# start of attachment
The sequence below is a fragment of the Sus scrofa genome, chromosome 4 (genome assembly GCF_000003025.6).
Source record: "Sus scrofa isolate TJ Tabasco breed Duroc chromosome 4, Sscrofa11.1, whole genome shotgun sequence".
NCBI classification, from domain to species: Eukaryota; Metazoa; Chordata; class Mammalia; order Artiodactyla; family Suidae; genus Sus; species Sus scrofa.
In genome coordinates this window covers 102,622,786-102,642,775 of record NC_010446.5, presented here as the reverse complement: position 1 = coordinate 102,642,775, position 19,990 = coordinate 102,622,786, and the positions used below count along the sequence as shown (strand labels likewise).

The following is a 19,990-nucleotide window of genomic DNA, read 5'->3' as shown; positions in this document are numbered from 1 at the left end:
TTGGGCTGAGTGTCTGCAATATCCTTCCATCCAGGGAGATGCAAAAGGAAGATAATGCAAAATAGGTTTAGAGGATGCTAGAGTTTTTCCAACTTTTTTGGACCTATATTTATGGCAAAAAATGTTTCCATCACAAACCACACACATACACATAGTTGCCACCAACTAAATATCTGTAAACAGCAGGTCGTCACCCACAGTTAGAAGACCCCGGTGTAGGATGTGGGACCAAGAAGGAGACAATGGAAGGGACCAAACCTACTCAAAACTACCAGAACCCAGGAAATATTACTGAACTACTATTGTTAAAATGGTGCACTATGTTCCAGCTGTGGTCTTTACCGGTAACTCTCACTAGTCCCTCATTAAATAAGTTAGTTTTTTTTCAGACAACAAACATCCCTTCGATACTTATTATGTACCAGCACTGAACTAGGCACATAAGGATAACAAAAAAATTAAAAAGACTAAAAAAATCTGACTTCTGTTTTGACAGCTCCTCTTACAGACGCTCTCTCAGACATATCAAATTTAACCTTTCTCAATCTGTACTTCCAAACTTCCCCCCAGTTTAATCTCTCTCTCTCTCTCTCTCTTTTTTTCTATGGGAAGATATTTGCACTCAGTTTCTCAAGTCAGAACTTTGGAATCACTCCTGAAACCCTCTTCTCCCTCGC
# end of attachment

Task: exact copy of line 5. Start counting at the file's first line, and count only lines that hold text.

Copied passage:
The following is a 19,990-nucleotide window of genomic DNA, read 5'->3' as shown; positions in this document are numbered from 1 at the left end: